What is this course about?

This course aims to provide an iterative framework for developing real-world machine learning systems that are deployable, reliable, and scalable.

It starts by considering all stakeholders of each machine learning project and their objectives. Different objectives require different design choices, and this course will discuss the tradeoffs of those choices.

Students will learn about data management, data engineering, feature engineering, approaches to model selection, training, scaling, how to continually monitor and deploy changes to ML systems, as well as the human side of ML projects such as team structure and business metrics. In the process, students will learn about important issues including privacy, fairness, and security.

Why machine learning systems design?

Machine learning systems design is the process of defining the software architecture, infrastructure, algorithms, and data for a machine learning system to satisfy specified requirements.

The tutorial approach has been tremendously successful in getting models off the ground. However, the resulting systems tend to go outdated quickly because (1) the tooling space is being innovated, (2) business requirements change, and (3) data distributions constantly shift. Without an intentional design to hold all the components together, a system will become technical liability, prone to errors and quick to fall apart.


Students are expected to have the following background:

Honor Code

Permissive but strict. If unsure, please ask the course staff!

Audit policy

We’re open to auditing requests by Stanford students and staff. You will be able to attend all the lectures, but we won't be able to grade your homework or give advice on final projects. Our human resources are limited. To audit the class, please send cs329s-win2022-staff@lists.stanford.edu an email with the subject title "CS329S: Audit Request" with a few sentences introducing yourself and your relevant background.

Because the course is in-person on campus, external requests will not be considered.

The slides, (very intensive) notes, assignments, and final project instructions will be made publicly available on the Syllabus page.

Reference Text

The course relies on lecture notes and accompanying readings.


How difficult is the course?
The materials are not difficult to understand, but the final projects are fairly involved. We wouldn't recommend taking the course unless you're ready to build things and learn from hands-on experience!
Does the course count towards CS degrees?
For undergraduates, CS 329S can be used as a Track C requirement or a general elective for the AI track. For all other tracks, they would need to petition to use the course.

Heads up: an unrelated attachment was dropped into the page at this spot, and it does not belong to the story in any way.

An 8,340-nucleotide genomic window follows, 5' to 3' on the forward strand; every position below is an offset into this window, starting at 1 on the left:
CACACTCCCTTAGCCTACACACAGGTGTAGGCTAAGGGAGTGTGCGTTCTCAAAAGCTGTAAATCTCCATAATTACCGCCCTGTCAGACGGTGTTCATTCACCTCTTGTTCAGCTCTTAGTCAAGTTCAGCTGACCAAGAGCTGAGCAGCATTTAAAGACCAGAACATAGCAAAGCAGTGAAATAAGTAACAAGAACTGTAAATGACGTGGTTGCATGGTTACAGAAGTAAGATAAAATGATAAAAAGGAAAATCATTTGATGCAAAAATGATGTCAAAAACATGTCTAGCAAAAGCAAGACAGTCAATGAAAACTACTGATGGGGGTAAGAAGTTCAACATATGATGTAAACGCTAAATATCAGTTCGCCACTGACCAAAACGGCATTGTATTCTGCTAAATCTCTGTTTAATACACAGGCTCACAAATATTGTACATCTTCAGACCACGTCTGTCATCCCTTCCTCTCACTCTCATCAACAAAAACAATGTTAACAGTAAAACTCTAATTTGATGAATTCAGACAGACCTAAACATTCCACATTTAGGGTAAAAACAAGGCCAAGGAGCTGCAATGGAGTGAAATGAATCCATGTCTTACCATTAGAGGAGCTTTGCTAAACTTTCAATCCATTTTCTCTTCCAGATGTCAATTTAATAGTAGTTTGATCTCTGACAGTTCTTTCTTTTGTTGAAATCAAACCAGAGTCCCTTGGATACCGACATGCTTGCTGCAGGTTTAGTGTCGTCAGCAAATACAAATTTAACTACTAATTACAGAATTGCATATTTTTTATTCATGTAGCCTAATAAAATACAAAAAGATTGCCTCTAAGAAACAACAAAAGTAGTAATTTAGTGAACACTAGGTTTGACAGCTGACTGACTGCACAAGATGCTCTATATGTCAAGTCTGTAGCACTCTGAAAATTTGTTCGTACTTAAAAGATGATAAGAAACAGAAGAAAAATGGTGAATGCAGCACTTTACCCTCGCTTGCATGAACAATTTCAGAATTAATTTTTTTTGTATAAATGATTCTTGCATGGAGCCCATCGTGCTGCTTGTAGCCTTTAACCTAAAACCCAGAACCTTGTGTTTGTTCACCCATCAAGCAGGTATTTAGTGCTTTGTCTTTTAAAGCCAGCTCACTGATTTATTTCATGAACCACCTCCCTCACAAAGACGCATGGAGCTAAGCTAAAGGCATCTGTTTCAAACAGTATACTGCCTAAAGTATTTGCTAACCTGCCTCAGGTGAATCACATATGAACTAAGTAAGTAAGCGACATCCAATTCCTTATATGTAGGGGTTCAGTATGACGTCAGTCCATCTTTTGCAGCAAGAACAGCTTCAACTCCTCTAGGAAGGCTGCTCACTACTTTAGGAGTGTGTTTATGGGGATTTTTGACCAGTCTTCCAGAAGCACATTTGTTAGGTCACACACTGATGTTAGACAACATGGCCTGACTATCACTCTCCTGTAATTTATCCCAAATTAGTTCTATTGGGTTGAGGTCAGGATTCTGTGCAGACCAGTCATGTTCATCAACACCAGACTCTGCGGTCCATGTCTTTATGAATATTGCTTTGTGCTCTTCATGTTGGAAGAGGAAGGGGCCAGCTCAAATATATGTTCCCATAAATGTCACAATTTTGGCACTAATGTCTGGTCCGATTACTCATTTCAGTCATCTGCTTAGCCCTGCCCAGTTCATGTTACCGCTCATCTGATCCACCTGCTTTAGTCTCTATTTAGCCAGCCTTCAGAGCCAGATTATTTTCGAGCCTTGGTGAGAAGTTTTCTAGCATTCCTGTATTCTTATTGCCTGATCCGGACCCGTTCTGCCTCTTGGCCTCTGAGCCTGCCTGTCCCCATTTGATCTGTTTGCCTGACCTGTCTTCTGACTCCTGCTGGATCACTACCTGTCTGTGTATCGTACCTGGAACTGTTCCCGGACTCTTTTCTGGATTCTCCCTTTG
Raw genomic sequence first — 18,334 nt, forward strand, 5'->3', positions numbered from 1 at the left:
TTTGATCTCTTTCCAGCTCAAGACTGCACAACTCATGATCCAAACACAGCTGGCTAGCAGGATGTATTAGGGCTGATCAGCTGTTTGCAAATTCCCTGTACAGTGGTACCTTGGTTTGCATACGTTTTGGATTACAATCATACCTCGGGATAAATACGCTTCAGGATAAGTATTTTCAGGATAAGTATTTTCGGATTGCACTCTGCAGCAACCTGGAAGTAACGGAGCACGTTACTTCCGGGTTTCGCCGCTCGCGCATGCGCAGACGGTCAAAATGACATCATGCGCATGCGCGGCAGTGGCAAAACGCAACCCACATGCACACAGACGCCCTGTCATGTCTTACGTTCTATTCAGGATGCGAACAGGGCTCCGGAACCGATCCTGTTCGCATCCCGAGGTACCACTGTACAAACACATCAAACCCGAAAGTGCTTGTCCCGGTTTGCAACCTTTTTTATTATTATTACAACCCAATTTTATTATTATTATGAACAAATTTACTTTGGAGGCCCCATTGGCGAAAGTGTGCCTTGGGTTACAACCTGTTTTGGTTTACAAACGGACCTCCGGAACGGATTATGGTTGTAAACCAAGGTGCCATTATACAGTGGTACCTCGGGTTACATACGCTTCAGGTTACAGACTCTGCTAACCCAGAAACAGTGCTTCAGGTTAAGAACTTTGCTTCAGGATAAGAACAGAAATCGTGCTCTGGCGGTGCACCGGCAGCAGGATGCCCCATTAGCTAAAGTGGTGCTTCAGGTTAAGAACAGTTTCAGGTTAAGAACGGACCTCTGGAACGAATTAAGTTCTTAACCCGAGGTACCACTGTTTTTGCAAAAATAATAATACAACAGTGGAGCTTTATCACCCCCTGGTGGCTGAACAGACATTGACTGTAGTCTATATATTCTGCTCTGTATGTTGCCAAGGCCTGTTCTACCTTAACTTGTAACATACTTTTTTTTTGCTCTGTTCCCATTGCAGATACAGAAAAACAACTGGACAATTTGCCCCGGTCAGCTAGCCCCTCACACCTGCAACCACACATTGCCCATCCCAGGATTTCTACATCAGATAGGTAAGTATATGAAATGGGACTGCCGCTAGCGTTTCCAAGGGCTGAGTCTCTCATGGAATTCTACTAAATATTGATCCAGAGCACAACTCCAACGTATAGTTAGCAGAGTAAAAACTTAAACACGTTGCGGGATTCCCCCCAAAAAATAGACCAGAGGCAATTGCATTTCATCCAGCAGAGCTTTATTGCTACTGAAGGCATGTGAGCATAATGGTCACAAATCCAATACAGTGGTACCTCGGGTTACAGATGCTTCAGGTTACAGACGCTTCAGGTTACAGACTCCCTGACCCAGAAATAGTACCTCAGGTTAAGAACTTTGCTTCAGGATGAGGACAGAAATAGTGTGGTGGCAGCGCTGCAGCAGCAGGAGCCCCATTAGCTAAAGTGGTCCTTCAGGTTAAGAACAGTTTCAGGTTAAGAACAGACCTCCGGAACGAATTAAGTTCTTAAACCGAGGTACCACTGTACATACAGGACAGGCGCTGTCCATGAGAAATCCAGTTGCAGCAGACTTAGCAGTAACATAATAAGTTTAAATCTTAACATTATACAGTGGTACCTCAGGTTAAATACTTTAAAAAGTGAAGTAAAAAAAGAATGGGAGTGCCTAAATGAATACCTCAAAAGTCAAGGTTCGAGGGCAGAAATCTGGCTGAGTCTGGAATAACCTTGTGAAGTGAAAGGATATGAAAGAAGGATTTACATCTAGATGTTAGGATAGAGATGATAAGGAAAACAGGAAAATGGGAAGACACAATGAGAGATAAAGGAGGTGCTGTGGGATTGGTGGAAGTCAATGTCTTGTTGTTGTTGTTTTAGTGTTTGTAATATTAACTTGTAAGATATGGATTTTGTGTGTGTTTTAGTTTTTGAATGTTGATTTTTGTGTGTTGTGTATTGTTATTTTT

For master's students, CS 329S can satisfy the AI Specialization Depth C requirement. It can also be used as a general elective for all MS students, regardless of their specialization.
Are lectures recorded?
Yes, the lectures will be recorded and made available to enrolled students, including SCPD students.
Is attendance mandatory?
We won't be taking attendance but we expect to see you often in class. We love talking to students to understand how you are doing, make sure you get the most out of the class, and get your feedback to improve the materials. The class is relatively small so we will probably get to know each other well.
If you have a time conflict and can't attend the lectures, please send us an email to let us know!
What is the format of the class?
It will be lectures, tutorials, and discussion. We will often have industry experts to give us tutorials on tools for data streaming, experiment tracking, deep learning framework, monitoring, etc.
I don't have a team for the final project, can I still enroll?
Yes. Most students don't have a team already when they join the course. We'll have activities for you to find project partners.
Can I work in groups for the assignments?
Yes, in groups of up to two people.
How mature is the course?
This is the second time the course is offered. The materials are a lot more developed compared to the first time, however, there is still a long way to go. We're trying our best to ensure the quality of the lectures, but here and there things might not be as polished as other courses. Your feedback will be greatly appreciated.
Do I need to know Python for the course?
Since Python has become the most popular language for machine learning, we expect most tutorials will be in Python. Python fluency isn't required, but will make your life so much easier during the course.
Will the videos be made available publicly?
We won't know untile the end of the course. We're trying, but it's not solely our decision to make. We'll announce on the guest mailing list if and when the videos are available.
Can I follow along from the outside?
We'd be happy if you join us! All the slides and lecture notes will be posted on this website. You can also subscribe to the guest mailing list to get updates from the course.
I have a question about the class. What is the best way to reach the course staff?
Please post your question on the course forum so that other students can benefit from your questions. If you have a personal matter or emergencies, please email the staff at cs329s-win2022-staff@lists.stanford.edu.